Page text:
“The National Cash Transfer Programme derives all the cash transfer beneficiaries from a National Social Register (NSR), comprising State Social Registers that are developed and hosted by the State Ministries of Panning of each State.”
“The process for objective identification of poor and vulnerable households is as provided in the Financing Agreement (F.A) signed between Nigeria and the World Bank, for which purpose the World Bank IDA Credit and the recovered funds from the Abacha family are being utlised.”
She further explained that the process involves a poverty mapping of the LGAs in each state, community mobilization, targeting and identification supported by trained enumerators at State and LGA levels.
She added that each of the households identified by the communities is visited and data collated, including information such as the size of household, age, gender, persons with disability (if any), assets, vocation of head of household, educational qualifications (if any), dwelling house conditions amongst others.
She said the data collated is finally subjected to a proxy means testing formula to determine those who merit the grants and the accompanying training.
“Furthermore, payment service providers have been selected in an open procurement process to pay the cash beneficiaries at their locations, as many of them reside in communities where there is a dearth of banking infrastructure.”
“Even though the majority of beneficiaries are not financially literate, the National Social Investment Office (NSIO, then under the Office of the Vice President) commenced the pilot exercise of payment of beneficiaries in 6 States through microfinance banks in September 2019, with a 93% success rate.”
“It is also pertinent to mention that the National Economic Summit Group, (working with Accenture and the Busara Centre for Behavioral Sciences) formed the Policy Intervention Unit for the NSIO.”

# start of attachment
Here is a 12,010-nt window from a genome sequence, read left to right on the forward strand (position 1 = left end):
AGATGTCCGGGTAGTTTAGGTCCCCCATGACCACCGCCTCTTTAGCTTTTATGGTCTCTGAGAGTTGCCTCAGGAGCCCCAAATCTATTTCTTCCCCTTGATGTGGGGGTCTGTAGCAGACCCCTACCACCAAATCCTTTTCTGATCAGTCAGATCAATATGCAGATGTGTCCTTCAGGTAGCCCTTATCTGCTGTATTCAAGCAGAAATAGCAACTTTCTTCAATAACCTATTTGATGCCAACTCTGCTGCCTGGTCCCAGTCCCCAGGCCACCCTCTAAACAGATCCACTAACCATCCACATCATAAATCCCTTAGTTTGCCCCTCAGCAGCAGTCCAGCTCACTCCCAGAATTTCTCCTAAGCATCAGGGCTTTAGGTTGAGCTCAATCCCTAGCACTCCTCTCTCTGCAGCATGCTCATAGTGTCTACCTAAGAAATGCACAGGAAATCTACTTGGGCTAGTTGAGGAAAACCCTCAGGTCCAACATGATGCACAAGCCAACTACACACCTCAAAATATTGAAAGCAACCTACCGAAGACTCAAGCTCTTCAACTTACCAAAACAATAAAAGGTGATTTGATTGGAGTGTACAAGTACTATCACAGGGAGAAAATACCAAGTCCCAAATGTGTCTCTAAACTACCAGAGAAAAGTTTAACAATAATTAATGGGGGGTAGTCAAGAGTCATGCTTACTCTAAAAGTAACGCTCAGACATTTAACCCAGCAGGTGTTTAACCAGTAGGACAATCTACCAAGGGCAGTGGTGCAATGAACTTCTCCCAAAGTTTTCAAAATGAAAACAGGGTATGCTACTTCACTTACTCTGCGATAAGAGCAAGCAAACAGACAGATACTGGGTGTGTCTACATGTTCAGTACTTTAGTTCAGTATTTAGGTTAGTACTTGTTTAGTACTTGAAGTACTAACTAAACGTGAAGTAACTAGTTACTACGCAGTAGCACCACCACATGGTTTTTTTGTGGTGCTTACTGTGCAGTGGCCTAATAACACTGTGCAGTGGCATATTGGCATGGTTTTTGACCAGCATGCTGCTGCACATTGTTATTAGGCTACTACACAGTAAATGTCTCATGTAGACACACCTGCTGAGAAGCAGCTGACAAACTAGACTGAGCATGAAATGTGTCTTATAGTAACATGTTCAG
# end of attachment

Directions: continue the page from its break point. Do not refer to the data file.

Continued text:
She described as untrue, the statement by the leadership of the Senate that the NSIP information was not accessible to the National Assembly, stating that all invitations to public hearings and meeting by the parliament were honoured by herself and the cluster teams.
She said documents relating to the structure, activities and progress of the NSIPs were routinely shared with them, over the period that the NSIO supervised the NSIPs under the auspices of the Office of the Vice President (OVP).
“Furthermore, the monthly reports of 3,000 N-Power monitors, spread across the 774 LGAs, are available to both Poverty Alleviation Committees of the NASS.”
On the claim that beneficiaries are not known personally to the NASS members, and that the National Social Register (NSR) is a ‘scam’ and needs to be reformed through a process that is ‘more inclusive’ of the parliament, she described it as “regrettable and dangerous.”
“The NSR comprises persons selected by the communities directly, within the constituencies of each of the NASS members. No person has been imported from one community to the other. They have been identified as very poor by the communities in which they reside and may not necessarily be known by the lawmakers.”
“It should be noted that Nigeria has signed a Financing Agreement with the World Bank, in which the process of identification of beneficiaries was set out. Any departure from the process, which would place at risk the accessibility to the IDA Credit and the recovered funds from the Abacha family.”
She stated that the NSIPs have been handed over to the Ministry of Humanitarian Affairs since October 2019, but it has become necessary to respond to what she described as the unfortunate allegations made at the National Assembly on the 7th of April 2020, which allegations were made in respect of certain aspects of the NSIPs from inception in November 2015 to September 2019.
“This Statement is prepared to set the records straight on certain aspects of the processes, structure and activities of the NSIPs between November 2015 and September 2019 when I supervised the NSIO operations. Having handed over the NSIPs in October 2019, I assume no responsibility for the operations thereafter as the Ministry is well positioned to handle the NSIPs and take decisions thereupon.”